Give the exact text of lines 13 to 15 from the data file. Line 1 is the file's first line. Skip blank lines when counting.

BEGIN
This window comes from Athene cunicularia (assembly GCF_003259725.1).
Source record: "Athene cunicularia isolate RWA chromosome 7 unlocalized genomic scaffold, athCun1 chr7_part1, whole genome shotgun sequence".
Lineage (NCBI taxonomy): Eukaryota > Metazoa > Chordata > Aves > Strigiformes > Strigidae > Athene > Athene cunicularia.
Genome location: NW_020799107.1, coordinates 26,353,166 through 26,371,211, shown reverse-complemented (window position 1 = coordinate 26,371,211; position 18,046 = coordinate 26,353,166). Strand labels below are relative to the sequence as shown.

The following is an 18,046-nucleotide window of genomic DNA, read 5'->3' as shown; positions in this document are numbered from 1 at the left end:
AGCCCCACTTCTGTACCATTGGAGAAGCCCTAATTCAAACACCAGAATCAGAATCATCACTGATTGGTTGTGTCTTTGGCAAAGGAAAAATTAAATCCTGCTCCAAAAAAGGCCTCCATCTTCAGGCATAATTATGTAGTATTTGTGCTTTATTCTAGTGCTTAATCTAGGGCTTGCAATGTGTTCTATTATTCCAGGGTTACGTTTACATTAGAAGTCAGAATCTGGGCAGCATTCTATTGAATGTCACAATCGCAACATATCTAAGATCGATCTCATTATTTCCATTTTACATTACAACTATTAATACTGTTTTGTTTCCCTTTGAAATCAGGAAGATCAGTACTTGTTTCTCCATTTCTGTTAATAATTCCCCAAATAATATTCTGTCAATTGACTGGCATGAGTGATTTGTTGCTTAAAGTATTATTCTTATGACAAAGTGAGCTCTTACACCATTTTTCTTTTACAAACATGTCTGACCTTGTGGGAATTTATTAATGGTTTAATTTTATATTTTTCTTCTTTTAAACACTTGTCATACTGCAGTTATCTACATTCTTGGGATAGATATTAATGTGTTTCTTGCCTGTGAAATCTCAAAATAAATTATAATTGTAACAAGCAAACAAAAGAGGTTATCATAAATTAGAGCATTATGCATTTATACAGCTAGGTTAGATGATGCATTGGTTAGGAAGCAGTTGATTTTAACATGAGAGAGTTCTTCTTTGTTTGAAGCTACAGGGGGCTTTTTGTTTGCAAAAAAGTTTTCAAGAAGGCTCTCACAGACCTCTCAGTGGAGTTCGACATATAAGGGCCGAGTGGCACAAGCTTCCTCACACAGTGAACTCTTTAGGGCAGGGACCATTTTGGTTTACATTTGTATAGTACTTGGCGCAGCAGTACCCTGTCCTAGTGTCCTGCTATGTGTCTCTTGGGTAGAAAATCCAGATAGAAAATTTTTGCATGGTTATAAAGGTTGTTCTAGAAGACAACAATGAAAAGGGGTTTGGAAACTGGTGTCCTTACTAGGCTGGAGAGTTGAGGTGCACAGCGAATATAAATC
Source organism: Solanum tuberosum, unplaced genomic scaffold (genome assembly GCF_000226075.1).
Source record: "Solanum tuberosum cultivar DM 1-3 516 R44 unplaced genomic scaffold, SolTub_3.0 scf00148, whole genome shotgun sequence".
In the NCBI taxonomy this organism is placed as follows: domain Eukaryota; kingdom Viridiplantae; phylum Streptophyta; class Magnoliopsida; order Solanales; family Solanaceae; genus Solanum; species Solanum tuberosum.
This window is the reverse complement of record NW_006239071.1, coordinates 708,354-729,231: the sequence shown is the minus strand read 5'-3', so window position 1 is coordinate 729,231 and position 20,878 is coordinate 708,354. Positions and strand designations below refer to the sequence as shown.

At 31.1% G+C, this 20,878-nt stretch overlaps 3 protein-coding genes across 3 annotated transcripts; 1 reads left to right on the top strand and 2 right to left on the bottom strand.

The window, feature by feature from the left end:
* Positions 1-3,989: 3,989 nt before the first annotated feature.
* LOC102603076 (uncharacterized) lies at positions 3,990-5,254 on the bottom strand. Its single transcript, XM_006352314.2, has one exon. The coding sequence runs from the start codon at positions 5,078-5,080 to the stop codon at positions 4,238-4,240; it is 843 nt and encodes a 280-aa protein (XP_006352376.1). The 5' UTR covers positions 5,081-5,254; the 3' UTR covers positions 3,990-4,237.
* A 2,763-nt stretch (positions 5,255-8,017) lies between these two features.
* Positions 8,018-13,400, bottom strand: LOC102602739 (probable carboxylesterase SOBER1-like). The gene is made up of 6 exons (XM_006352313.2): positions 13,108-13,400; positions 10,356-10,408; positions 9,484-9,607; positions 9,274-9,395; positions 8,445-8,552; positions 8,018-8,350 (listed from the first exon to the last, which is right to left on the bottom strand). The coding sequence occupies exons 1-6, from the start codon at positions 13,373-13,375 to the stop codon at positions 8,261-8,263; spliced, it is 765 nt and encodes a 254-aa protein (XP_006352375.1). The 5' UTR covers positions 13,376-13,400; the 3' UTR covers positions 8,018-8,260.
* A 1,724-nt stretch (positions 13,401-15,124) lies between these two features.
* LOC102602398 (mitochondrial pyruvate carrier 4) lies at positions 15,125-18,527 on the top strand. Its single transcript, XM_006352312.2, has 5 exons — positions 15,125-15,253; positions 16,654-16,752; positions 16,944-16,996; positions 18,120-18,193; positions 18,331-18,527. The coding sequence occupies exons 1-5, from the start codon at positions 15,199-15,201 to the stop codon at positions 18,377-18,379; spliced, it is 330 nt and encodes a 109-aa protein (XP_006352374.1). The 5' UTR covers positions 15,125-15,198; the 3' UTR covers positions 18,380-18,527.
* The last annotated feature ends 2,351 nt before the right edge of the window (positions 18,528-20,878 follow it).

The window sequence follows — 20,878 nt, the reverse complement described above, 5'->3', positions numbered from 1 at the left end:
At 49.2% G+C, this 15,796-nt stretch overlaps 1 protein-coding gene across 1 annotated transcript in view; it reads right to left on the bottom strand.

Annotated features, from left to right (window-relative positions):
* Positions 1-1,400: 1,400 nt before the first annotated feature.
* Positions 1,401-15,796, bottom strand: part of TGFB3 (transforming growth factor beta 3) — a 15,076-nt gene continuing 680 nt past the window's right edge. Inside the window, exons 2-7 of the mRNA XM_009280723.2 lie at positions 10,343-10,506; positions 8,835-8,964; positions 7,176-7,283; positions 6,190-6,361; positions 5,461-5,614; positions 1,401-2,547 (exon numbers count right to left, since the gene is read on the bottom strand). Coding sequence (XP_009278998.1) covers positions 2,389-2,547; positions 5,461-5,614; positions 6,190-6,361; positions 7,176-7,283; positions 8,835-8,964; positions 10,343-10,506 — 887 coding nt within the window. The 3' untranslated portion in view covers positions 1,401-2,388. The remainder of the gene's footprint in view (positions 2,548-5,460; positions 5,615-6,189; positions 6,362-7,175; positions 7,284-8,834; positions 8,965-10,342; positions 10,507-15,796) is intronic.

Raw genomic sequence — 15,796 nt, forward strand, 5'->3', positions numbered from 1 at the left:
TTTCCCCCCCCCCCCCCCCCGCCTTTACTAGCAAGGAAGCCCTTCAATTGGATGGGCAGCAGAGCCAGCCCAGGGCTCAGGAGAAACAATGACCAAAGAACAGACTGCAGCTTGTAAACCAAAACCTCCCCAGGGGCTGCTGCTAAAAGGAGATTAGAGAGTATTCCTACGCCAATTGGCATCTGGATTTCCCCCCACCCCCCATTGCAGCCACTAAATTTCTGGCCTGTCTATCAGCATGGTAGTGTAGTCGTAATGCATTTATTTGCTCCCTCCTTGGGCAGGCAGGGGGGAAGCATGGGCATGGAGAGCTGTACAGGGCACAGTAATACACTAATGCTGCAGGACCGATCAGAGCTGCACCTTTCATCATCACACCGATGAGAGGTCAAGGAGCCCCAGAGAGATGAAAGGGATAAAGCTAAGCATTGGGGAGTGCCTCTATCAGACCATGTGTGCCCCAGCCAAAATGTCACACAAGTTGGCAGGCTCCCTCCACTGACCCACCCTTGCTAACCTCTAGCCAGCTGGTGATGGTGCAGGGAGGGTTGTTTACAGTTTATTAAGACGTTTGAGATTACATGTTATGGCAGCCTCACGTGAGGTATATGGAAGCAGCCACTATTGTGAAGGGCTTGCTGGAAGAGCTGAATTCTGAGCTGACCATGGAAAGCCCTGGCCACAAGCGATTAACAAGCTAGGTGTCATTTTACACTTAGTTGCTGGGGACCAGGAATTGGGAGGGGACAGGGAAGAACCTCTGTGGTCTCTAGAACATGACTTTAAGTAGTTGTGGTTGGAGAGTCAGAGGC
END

* Positions 1-3,989: 3,989 nt before the first annotated feature.
* LOC102603076 (uncharacterized) lies at positions 3,990-5,254 on the bottom strand. Its single transcript, XM_006352314.2, has one exon. The coding sequence runs from the start codon at positions 5,078-5,080 to the stop codon at positions 4,238-4,240; it is 843 nt and encodes a 280-aa protein (XP_006352376.1). The 5' UTR covers positions 5,081-5,254; the 3' UTR covers positions 3,990-4,237.
* A 2,763-nt stretch (positions 5,255-8,017) lies between these two features.